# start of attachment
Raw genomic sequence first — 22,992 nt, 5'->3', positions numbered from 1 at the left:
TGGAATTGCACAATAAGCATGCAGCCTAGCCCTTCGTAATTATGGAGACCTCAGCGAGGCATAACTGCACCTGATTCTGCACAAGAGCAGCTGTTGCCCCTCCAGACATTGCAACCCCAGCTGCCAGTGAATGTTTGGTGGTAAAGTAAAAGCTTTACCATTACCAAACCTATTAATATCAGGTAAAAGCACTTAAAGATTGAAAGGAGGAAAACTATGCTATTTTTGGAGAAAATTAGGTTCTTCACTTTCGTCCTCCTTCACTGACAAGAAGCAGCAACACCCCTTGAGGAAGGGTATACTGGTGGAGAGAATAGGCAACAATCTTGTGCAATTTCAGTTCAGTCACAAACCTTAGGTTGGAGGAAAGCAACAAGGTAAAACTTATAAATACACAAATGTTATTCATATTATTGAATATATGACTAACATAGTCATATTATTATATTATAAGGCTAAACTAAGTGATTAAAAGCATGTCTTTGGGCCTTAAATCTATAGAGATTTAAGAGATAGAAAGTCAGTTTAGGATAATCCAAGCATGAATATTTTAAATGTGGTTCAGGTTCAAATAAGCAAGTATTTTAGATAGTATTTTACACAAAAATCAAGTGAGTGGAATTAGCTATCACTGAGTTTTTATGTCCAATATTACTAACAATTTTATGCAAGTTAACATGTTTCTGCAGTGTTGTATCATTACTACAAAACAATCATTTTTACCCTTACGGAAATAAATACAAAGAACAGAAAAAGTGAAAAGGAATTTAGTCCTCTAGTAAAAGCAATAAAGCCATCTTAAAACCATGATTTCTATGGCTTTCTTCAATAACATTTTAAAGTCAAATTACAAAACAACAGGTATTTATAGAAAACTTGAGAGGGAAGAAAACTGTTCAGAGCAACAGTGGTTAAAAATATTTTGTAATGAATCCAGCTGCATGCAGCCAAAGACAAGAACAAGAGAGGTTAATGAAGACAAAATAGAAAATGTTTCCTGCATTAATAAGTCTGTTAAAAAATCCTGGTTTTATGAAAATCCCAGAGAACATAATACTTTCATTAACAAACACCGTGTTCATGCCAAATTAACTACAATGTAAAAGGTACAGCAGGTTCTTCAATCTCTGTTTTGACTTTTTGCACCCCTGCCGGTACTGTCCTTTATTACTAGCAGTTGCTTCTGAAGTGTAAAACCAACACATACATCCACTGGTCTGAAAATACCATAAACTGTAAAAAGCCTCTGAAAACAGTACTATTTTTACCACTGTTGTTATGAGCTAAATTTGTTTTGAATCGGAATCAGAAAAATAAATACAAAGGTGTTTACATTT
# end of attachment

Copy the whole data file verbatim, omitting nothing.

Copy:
Raw genomic sequence first — 22,992 nt, 5'->3', positions numbered from 1 at the left:
TGGAATTGCACAATAAGCATGCAGCCTAGCCCTTCGTAATTATGGAGACCTCAGCGAGGCATAACTGCACCTGATTCTGCACAAGAGCAGCTGTTGCCCCTCCAGACATTGCAACCCCAGCTGCCAGTGAATGTTTGGTGGTAAAGTAAAAGCTTTACCATTACCAAACCTATTAATATCAGGTAAAAGCACTTAAAGATTGAAAGGAGGAAAACTATGCTATTTTTGGAGAAAATTAGGTTCTTCACTTTCGTCCTCCTTCACTGACAAGAAGCAGCAACACCCCTTGAGGAAGGGTATACTGGTGGAGAGAATAGGCAACAATCTTGTGCAATTTCAGTTCAGTCACAAACCTTAGGTTGGAGGAAAGCAACAAGGTAAAACTTATAAATACACAAATGTTATTCATATTATTGAATATATGACTAACATAGTCATATTATTATATTATAAGGCTAAACTAAGTGATTAAAAGCATGTCTTTGGGCCTTAAATCTATAGAGATTTAAGAGATAGAAAGTCAGTTTAGGATAATCCAAGCATGAATATTTTAAATGTGGTTCAGGTTCAAATAAGCAAGTATTTTAGATAGTATTTTACACAAAAATCAAGTGAGTGGAATTAGCTATCACTGAGTTTTTATGTCCAATATTACTAACAATTTTATGCAAGTTAACATGTTTCTGCAGTGTTGTATCATTACTACAAAACAATCATTTTTACCCTTACGGAAATAAATACAAAGAACAGAAAAAGTGAAAAGGAATTTAGTCCTCTAGTAAAAGCAATAAAGCCATCTTAAAACCATGATTTCTATGGCTTTCTTCAATAACATTTTAAAGTCAAATTACAAAACAACAGGTATTTATAGAAAACTTGAGAGGGAAGAAAACTGTTCAGAGCAACAGTGGTTAAAAATATTTTGTAATGAATCCAGCTGCATGCAGCCAAAGACAAGAACAAGAGAGGTTAATGAAGACAAAATAGAAAATGTTTCCTGCATTAATAAGTCTGTTAAAAAATCCTGGTTTTATGAAAATCCCAGAGAACATAATACTTTCATTAACAAACACCGTGTTCATGCCAAATTAACTACAATGTAAAAGGTACAGCAGGTTCTTCAATCTCTGTTTTGACTTTTTGCACCCCTGCCGGTACTGTCCTTTATTACTAGCAGTTGCTTCTGAAGTGTAAAACCAACACATACATCCACTGGTCTGAAAATACCATAAACTGTAAAAAGCCTCTGAAAACAGTACTATTTTTACCACTGTTGTTATGAGCTAAATTTGTTTTGAATCGGAATCAGAAAAATAAATACAAAGGTGTTTACATTT